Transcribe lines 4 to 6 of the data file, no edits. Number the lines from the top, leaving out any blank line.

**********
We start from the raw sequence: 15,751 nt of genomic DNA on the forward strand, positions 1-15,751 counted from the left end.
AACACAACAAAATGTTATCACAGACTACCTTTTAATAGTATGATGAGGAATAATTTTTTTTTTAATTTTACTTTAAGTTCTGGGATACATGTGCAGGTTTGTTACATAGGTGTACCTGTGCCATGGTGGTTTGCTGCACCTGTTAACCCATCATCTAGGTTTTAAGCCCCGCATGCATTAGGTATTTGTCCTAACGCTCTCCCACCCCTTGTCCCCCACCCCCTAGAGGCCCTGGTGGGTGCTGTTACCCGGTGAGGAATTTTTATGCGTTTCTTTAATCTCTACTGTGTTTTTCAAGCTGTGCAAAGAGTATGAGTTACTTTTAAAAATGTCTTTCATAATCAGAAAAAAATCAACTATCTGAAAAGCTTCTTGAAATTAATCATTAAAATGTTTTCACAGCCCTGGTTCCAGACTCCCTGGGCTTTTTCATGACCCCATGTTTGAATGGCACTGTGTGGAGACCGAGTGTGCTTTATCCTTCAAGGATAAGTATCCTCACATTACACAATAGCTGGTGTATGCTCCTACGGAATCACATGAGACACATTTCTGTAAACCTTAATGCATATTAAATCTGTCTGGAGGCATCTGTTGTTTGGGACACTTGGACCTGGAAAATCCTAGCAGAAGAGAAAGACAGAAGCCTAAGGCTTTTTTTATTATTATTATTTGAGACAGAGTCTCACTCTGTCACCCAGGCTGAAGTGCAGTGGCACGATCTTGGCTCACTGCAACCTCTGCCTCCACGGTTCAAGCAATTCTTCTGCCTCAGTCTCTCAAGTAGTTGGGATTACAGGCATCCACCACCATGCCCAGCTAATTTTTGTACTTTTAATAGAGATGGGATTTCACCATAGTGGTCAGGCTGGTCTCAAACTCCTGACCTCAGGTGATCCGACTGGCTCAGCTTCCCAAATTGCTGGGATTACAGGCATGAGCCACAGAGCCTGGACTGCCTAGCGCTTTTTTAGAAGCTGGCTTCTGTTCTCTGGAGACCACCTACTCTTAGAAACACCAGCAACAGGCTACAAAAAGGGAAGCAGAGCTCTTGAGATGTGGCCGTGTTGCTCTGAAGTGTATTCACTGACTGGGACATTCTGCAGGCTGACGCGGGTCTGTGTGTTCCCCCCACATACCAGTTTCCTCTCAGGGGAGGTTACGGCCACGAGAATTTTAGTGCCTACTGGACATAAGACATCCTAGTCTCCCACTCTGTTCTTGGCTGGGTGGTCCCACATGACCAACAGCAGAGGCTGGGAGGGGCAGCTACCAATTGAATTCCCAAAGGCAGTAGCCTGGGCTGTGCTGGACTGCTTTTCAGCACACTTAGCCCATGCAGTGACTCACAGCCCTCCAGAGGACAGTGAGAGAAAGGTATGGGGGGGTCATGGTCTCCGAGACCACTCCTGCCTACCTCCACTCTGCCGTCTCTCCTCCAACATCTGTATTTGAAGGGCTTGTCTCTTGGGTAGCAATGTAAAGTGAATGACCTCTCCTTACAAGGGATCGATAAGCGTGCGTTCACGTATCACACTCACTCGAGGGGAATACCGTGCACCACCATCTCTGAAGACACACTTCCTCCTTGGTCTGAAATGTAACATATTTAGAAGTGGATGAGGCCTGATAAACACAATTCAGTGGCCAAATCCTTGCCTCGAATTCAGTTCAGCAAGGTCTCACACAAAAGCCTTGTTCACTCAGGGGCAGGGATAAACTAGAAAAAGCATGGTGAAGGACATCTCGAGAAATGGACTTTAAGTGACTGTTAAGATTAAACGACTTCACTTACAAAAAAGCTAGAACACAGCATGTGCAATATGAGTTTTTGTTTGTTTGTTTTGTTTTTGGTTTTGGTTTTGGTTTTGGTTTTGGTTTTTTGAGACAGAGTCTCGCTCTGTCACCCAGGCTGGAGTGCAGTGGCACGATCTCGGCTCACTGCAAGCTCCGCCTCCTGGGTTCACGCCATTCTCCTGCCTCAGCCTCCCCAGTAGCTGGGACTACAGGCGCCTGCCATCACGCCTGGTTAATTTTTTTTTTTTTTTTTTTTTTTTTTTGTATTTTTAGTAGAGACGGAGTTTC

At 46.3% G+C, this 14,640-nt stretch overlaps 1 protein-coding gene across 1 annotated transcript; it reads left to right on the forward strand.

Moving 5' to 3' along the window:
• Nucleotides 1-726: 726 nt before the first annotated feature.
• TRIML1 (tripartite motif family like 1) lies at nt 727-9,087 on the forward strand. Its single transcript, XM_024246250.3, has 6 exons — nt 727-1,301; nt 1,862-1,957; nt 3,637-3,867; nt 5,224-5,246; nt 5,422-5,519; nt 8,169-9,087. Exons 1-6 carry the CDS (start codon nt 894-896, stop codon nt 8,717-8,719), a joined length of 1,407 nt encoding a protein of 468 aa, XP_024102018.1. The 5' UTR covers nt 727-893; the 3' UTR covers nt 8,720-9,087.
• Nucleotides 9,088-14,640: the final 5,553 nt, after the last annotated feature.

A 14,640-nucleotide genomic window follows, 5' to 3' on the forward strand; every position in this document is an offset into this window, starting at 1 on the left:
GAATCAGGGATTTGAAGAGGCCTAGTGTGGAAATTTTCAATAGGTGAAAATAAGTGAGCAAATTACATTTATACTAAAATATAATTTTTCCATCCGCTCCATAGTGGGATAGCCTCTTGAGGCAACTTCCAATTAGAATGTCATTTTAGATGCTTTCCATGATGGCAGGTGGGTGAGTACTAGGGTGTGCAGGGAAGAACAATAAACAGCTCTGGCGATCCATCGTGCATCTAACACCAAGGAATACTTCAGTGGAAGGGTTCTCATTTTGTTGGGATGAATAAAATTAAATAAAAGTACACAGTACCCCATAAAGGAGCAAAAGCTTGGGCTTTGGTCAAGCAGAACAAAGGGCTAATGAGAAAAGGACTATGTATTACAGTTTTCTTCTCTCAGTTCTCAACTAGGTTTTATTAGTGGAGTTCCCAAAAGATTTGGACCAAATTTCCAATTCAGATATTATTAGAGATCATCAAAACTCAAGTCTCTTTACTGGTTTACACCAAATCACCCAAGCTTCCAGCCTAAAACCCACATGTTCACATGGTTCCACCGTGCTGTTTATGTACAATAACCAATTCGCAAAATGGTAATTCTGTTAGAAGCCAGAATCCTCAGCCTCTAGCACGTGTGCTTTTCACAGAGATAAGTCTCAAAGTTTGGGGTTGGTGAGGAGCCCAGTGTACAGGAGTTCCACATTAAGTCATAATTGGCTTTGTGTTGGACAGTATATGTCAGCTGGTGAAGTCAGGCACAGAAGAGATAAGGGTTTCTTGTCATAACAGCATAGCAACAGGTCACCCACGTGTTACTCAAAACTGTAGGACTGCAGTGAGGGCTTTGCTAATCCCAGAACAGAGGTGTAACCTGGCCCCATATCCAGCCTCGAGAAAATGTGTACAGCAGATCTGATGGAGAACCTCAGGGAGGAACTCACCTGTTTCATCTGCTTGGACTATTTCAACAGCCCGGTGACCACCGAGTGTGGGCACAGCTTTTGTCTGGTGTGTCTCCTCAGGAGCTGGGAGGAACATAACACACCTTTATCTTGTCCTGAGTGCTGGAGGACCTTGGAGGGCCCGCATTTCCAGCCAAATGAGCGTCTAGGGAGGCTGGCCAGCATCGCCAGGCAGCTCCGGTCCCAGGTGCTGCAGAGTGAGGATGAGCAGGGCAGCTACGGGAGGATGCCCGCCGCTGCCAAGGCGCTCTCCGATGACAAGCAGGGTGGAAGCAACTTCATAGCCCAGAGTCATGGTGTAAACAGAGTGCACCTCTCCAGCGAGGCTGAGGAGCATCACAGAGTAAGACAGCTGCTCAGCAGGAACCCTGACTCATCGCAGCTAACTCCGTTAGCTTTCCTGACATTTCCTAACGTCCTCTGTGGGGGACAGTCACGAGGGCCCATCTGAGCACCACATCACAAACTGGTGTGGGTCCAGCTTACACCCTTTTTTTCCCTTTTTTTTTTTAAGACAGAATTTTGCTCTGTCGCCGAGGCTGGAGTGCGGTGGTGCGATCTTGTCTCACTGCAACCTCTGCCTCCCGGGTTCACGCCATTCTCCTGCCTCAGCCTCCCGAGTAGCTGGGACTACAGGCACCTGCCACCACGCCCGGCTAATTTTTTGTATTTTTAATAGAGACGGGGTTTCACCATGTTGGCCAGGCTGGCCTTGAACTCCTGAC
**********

Moving 5' to 3' along the window:
• Nucleotides 1-726: 726 nt before the first annotated feature.
• TRIML1 (tripartite motif family like 1) lies at nt 727-9,087 on the forward strand. Its single transcript, XM_024246250.3, has 6 exons — nt 727-1,301; nt 1,862-1,957; nt 3,637-3,867; nt 5,224-5,246; nt 5,422-5,519; nt 8,169-9,087. Exons 1-6 carry the CDS (start codon nt 894-896, stop codon nt 8,717-8,719), a joined length of 1,407 nt encoding a protein of 468 aa, XP_024102018.1. The 5' UTR covers nt 727-893; the 3' UTR covers nt 8,720-9,087.